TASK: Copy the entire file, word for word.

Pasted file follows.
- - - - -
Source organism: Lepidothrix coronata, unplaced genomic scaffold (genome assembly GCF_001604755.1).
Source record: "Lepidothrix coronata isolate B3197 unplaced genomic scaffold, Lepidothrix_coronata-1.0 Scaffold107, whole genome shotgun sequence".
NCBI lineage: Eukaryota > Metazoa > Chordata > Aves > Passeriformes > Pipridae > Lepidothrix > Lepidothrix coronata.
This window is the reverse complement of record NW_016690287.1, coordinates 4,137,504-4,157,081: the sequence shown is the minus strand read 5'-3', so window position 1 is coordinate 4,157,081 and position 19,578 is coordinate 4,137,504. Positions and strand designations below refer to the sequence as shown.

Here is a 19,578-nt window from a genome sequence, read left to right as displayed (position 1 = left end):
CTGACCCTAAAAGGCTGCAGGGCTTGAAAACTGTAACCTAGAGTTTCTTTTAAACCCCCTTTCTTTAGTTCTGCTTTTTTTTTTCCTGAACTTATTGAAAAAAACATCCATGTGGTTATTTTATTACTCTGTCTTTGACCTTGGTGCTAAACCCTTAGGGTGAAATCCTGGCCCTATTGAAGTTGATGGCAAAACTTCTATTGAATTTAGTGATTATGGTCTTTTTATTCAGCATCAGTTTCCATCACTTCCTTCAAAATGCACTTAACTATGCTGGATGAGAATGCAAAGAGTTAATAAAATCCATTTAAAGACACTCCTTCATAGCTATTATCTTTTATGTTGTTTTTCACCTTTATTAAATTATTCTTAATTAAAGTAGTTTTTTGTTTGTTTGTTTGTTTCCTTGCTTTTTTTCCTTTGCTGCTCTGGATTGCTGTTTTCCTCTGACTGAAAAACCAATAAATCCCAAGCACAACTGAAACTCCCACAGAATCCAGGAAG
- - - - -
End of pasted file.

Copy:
Source organism: Lepidothrix coronata, unplaced genomic scaffold (genome assembly GCF_001604755.1).
Source record: "Lepidothrix coronata isolate B3197 unplaced genomic scaffold, Lepidothrix_coronata-1.0 Scaffold107, whole genome shotgun sequence".
NCBI lineage: Eukaryota > Metazoa > Chordata > Aves > Passeriformes > Pipridae > Lepidothrix > Lepidothrix coronata.
This window is the reverse complement of record NW_016690287.1, coordinates 4,137,504-4,157,081: the sequence shown is the minus strand read 5'-3', so window position 1 is coordinate 4,157,081 and position 19,578 is coordinate 4,137,504. Positions and strand designations below refer to the sequence as shown.

Here is a 19,578-nt window from a genome sequence, read left to right as displayed (position 1 = left end):
CTGACCCTAAAAGGCTGCAGGGCTTGAAAACTGTAACCTAGAGTTTCTTTTAAACCCCCTTTCTTTAGTTCTGCTTTTTTTTTTCCTGAACTTATTGAAAAAAACATCCATGTGGTTATTTTATTACTCTGTCTTTGACCTTGGTGCTAAACCCTTAGGGTGAAATCCTGGCCCTATTGAAGTTGATGGCAAAACTTCTATTGAATTTAGTGATTATGGTCTTTTTATTCAGCATCAGTTTCCATCACTTCCTTCAAAATGCACTTAACTATGCTGGATGAGAATGCAAAGAGTTAATAAAATCCATTTAAAGACACTCCTTCATAGCTATTATCTTTTATGTTGTTTTTCACCTTTATTAAATTATTCTTAATTAAAGTAGTTTTTTGTTTGTTTGTTTGTTTCCTTGCTTTTTTTCCTTTGCTGCTCTGGATTGCTGTTTTCCTCTGACTGAAAAACCAATAAATCCCAAGCACAACTGAAACTCCCACAGAATCCAGGAAG